In a February 5, 2020 email cited by the New York Times, an art dealer told organizers of Art Basel Hong Kong that the March event was “commercially on artificial life support” and should be “put out of its misery.” At the time, China was at the epicenter of the coronavirus pandemic that would soon sweep the globe. Days later, organizers announced the formal cancelation of the world-renowned art fair “due to the severe outbreak and spread of the new coronavirus.”
Stateside, on March 12, the Metropolitan Museum of Art announced the temporary closure of all three of its locations as part of the effort to curb the spread of the coronavirus. The following day, the Louvre in Paris. The next, Spain’s Guggenheim Museum Bilbao. Like the vast majority of the industry, art was effectively canceled.
Galleries have since been slowly starting to reopen, with early images depicting something of a dystopian world — temperature checks upon entering, strictly limited capacities, and, at some institutions in China, scanning QR codes to monitor people’s health.
As this new period in art and society begins to take shape, questions about the future landscape abound. What will the art scene look like going forward? Will gallery exhibitions go digital? Are we entering a new — “corona” — era of art that will follow up today’s post-modernist movement?
Frankly, we don’t know. But we are taking a look at what we do know and making a few educated guesses based on history, current events and the undeniable staying power of art.
Keeping Connected on Social
Art is an inherently connected community. And while gallery exhibitions are largely about viewing and experiencing the work on display, they also serve as an important networking, relationship, and community-building function.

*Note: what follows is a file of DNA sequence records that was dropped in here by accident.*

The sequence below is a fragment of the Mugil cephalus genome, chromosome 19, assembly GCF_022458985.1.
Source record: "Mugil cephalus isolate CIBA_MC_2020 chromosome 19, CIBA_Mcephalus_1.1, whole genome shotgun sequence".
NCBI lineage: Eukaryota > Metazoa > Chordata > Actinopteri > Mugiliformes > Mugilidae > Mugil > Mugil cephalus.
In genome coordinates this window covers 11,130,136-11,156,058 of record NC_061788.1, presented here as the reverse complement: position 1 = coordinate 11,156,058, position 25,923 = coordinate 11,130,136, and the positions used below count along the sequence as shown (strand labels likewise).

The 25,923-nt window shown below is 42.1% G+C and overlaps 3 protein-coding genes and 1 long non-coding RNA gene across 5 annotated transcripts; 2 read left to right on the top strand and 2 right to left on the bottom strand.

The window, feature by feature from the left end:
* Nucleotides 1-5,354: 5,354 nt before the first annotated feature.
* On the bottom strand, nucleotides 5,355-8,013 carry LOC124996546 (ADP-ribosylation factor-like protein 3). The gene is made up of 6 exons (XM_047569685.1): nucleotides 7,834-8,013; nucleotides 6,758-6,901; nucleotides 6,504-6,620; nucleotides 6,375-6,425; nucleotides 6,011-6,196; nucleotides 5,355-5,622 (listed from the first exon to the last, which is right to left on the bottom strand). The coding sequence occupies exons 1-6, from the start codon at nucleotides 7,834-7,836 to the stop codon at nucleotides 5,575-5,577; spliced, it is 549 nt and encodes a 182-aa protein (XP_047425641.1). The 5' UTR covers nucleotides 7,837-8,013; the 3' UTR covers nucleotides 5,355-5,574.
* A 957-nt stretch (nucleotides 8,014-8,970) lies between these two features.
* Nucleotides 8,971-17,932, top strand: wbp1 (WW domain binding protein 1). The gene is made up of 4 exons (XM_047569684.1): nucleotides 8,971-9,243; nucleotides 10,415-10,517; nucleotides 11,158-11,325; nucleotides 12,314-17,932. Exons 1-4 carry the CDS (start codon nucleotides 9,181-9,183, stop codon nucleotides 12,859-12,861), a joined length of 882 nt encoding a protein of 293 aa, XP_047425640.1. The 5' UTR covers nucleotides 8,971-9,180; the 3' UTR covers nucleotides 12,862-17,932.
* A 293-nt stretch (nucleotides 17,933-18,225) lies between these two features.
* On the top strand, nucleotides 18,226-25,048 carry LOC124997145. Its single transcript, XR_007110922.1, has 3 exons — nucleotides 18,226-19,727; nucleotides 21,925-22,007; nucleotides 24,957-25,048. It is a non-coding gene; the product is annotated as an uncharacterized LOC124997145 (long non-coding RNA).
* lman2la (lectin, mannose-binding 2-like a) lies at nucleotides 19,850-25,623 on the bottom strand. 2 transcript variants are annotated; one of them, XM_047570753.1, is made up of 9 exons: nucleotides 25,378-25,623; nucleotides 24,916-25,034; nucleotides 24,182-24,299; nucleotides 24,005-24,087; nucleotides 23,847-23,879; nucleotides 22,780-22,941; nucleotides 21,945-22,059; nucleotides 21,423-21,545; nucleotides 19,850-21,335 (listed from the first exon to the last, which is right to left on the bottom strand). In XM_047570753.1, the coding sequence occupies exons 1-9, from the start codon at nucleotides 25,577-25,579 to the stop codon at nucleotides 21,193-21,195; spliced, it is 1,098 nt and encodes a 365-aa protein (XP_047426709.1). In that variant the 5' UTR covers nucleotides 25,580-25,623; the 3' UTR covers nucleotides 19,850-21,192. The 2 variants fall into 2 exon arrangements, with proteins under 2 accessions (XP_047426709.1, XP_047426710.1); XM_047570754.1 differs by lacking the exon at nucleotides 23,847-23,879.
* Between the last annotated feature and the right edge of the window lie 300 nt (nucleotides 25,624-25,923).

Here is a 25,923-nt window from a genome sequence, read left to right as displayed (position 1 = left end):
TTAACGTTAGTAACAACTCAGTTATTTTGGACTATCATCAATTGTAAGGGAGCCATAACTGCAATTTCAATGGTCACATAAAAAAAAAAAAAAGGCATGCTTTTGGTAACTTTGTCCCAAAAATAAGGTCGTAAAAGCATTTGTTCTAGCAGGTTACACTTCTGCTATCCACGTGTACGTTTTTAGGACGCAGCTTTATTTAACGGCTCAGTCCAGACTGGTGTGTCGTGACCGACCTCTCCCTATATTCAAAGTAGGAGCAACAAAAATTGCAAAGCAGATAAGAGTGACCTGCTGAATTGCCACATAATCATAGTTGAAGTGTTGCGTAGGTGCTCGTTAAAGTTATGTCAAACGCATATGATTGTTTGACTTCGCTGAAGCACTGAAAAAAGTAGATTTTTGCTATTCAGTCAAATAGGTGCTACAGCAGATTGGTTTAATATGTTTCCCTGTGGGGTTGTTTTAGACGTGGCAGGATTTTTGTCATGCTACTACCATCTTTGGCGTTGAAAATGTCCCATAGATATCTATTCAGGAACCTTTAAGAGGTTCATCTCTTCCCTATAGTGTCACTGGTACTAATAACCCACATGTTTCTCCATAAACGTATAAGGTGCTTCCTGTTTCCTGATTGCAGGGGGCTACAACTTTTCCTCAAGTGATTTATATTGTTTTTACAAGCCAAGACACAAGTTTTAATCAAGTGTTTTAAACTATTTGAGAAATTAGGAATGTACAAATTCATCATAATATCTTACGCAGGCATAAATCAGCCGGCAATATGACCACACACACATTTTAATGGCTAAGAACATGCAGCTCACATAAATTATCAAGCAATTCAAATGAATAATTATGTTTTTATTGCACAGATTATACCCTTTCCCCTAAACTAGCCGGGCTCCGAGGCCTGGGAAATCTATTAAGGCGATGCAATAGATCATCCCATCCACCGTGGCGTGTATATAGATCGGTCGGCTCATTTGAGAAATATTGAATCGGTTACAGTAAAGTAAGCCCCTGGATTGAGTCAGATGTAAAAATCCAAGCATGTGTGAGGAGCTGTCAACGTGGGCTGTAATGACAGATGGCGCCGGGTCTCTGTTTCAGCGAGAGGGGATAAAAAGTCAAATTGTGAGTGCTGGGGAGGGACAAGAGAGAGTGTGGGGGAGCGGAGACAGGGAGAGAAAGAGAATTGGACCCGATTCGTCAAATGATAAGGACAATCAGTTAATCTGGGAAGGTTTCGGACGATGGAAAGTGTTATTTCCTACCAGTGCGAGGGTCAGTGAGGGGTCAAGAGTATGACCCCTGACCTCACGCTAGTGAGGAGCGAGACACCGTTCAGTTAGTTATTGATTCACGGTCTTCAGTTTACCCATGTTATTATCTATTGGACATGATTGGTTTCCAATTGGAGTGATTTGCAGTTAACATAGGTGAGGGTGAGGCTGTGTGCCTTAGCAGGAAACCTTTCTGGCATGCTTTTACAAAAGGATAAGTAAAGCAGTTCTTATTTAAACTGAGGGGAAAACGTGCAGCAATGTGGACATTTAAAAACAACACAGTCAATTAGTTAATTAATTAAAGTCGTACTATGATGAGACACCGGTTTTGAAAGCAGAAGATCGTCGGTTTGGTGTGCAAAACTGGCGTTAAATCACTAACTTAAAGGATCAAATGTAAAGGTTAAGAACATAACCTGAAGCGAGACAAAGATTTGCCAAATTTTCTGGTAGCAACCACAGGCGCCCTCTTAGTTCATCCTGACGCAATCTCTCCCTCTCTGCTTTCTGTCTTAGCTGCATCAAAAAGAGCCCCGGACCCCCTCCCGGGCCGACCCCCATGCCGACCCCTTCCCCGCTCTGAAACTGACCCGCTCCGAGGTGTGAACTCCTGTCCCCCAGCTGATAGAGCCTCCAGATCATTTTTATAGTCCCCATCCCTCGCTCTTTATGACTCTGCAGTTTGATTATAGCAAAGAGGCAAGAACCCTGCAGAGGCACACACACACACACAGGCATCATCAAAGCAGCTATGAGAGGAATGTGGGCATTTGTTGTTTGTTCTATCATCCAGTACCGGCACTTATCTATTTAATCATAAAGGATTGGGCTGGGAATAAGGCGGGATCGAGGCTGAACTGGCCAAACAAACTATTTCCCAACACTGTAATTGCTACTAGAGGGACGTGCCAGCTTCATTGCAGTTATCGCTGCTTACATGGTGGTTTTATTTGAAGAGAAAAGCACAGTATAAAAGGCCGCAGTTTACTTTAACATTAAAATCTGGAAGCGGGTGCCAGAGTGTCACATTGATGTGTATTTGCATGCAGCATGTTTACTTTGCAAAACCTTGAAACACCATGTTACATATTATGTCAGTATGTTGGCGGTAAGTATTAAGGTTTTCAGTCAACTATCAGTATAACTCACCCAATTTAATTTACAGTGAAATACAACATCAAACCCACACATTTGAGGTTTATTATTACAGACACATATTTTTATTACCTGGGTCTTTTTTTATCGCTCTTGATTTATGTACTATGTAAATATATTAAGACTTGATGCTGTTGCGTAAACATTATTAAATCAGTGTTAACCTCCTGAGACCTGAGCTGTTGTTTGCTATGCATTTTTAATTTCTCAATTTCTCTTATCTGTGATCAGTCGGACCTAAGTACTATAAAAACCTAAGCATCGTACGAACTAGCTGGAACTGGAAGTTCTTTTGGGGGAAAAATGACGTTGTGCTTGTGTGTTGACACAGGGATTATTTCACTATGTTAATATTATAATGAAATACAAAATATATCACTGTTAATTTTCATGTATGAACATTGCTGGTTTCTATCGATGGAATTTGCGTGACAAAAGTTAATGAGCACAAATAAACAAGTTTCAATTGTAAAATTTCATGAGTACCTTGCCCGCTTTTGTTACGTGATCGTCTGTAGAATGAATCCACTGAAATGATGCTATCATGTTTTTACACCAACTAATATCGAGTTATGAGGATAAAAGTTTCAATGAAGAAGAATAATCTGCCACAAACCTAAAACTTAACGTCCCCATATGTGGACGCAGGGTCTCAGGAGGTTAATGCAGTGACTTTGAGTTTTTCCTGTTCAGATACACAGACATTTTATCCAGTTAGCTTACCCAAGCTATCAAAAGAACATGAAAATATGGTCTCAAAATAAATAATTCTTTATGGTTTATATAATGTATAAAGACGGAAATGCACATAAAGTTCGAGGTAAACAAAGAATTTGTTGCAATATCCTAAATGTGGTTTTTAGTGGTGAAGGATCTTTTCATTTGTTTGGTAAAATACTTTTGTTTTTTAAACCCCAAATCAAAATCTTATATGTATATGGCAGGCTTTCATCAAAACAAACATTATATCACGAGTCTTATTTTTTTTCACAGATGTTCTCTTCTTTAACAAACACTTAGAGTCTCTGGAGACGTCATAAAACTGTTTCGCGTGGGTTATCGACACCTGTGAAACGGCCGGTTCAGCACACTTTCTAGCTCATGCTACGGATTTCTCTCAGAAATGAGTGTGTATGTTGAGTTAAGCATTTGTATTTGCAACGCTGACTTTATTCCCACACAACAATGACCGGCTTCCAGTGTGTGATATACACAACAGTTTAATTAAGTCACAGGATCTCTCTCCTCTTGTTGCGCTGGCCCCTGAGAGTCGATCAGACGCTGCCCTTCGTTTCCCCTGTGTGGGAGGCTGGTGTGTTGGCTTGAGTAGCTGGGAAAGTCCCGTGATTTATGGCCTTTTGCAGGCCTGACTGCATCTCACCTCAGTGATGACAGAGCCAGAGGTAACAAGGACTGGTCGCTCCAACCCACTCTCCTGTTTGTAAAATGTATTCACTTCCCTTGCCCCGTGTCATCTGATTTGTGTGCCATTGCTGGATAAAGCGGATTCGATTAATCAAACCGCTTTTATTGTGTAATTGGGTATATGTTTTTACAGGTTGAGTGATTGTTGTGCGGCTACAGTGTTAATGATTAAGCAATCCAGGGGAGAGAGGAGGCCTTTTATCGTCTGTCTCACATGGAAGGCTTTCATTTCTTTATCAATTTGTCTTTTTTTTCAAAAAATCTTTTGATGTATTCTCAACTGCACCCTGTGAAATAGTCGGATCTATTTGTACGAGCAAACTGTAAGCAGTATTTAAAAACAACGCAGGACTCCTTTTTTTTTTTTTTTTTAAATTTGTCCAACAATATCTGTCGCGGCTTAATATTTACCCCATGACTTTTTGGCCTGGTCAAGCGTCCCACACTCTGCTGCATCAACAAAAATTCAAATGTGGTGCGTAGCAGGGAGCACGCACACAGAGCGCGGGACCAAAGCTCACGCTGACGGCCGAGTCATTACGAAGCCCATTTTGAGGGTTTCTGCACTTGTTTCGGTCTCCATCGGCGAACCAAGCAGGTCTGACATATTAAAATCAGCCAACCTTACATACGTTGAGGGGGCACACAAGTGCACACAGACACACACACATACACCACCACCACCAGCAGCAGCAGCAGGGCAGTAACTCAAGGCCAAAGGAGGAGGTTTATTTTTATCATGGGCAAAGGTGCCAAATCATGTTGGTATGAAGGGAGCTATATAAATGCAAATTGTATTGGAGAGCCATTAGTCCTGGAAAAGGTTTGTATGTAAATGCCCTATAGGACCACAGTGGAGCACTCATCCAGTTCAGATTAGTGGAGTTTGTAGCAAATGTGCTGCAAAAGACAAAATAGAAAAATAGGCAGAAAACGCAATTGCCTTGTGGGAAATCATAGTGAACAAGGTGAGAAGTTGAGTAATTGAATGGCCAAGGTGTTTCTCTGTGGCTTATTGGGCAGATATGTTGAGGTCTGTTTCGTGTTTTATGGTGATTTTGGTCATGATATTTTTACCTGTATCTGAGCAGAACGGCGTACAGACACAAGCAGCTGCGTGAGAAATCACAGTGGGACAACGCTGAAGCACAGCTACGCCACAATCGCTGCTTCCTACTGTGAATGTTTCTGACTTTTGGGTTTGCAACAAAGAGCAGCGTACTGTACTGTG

In an interview with Forbes, artist Fatima Laster, owner of 5 Points Art Gallery and Studios in Milwaukee, described how she is using social media to stay connected with the art community during COVID-19-related lockdown orders. In addition to staying in touch with the gallery’s artists, Laster has also brought together artists and supporters via forums and virtual events, while sharing ways the community can support artists during this uncertain time.
What Laster’s approach highlights is the power of social media not necessarily in driving direct sales, but in preserving this very crucial component of the art world. If social distancing orders endure as early indications suggest they may, social media could play an important role in keeping galleries and art communities thriving from a distance.
It seems logical that, like so many industry conferences and events around the world, art galleries and exhibits could conceivably shift to online venues. In the immediate term, this may in fact be the case. Art Basel Hong Kong, for instance, created online viewing rooms through which exhibitors could showcase their work despite the event’s cancelation.
Whether Art Basel Miami will follow suit in September has yet to be seen. Regardless, experts like Dominique Lévy, co-founder of Lévy Gorvy gallery, are skeptical that COVID-19 will see digital exhibitions becoming the norm. As Lévy told the Robb Report, galleries are more likely to resume their pre-pandemic capacity, offering a refuge where people “can look at books and art, have a Cognac and a conversation eight feet apart.”
A Shift to eCommerce
While we agree that art will always be rooted in the physical, we do see online art galleries playing an important role in revenue generation, particularly for smaller galleries and independent artists. As galleries reopen with strict space and time restrictions, people are naturally spending less time inside, forcing them to focus more fully on the art and perhaps save their purchasing decisions for later.
As we stated at the beginning, we are merely theorizing based on the information we have as we navigate this unprecedented event. However this pans out, one thing is certain — art will endure, just as it has for centuries.